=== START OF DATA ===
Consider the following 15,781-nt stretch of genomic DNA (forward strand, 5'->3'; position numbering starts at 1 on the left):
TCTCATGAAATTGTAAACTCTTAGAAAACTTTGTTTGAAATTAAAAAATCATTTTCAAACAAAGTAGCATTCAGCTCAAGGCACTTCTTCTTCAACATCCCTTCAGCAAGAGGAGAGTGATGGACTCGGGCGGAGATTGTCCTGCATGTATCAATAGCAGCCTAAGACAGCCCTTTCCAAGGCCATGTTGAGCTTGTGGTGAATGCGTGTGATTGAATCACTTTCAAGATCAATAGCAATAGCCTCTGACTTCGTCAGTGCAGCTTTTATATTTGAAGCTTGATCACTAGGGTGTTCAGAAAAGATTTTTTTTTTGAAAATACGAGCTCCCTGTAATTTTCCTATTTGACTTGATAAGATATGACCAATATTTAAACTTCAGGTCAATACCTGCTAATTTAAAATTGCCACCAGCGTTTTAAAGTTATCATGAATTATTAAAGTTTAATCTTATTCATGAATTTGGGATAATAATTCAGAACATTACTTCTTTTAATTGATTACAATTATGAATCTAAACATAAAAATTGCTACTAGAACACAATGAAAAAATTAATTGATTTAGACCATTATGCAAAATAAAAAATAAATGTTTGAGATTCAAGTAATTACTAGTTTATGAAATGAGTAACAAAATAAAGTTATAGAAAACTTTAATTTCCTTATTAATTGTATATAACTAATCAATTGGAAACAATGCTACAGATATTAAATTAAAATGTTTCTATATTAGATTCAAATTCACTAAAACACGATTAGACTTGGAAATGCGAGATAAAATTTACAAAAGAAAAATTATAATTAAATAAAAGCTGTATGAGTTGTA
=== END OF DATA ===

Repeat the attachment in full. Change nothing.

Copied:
Consider the following 15,781-nt stretch of genomic DNA (forward strand, 5'->3'; position numbering starts at 1 on the left):
TCTCATGAAATTGTAAACTCTTAGAAAACTTTGTTTGAAATTAAAAAATCATTTTCAAACAAAGTAGCATTCAGCTCAAGGCACTTCTTCTTCAACATCCCTTCAGCAAGAGGAGAGTGATGGACTCGGGCGGAGATTGTCCTGCATGTATCAATAGCAGCCTAAGACAGCCCTTTCCAAGGCCATGTTGAGCTTGTGGTGAATGCGTGTGATTGAATCACTTTCAAGATCAATAGCAATAGCCTCTGACTTCGTCAGTGCAGCTTTTATATTTGAAGCTTGATCACTAGGGTGTTCAGAAAAGATTTTTTTTTTGAAAATACGAGCTCCCTGTAATTTTCCTATTTGACTTGATAAGATATGACCAATATTTAAACTTCAGGTCAATACCTGCTAATTTAAAATTGCCACCAGCGTTTTAAAGTTATCATGAATTATTAAAGTTTAATCTTATTCATGAATTTGGGATAATAATTCAGAACATTACTTCTTTTAATTGATTACAATTATGAATCTAAACATAAAAATTGCTACTAGAACACAATGAAAAAATTAATTGATTTAGACCATTATGCAAAATAAAAAATAAATGTTTGAGATTCAAGTAATTACTAGTTTATGAAATGAGTAACAAAATAAAGTTATAGAAAACTTTAATTTCCTTATTAATTGTATATAACTAATCAATTGGAAACAATGCTACAGATATTAAATTAAAATGTTTCTATATTAGATTCAAATTCACTAAAACACGATTAGACTTGGAAATGCGAGATAAAATTTACAAAAGAAAAATTATAATTAAATAAAAGCTGTATGAGTTGTA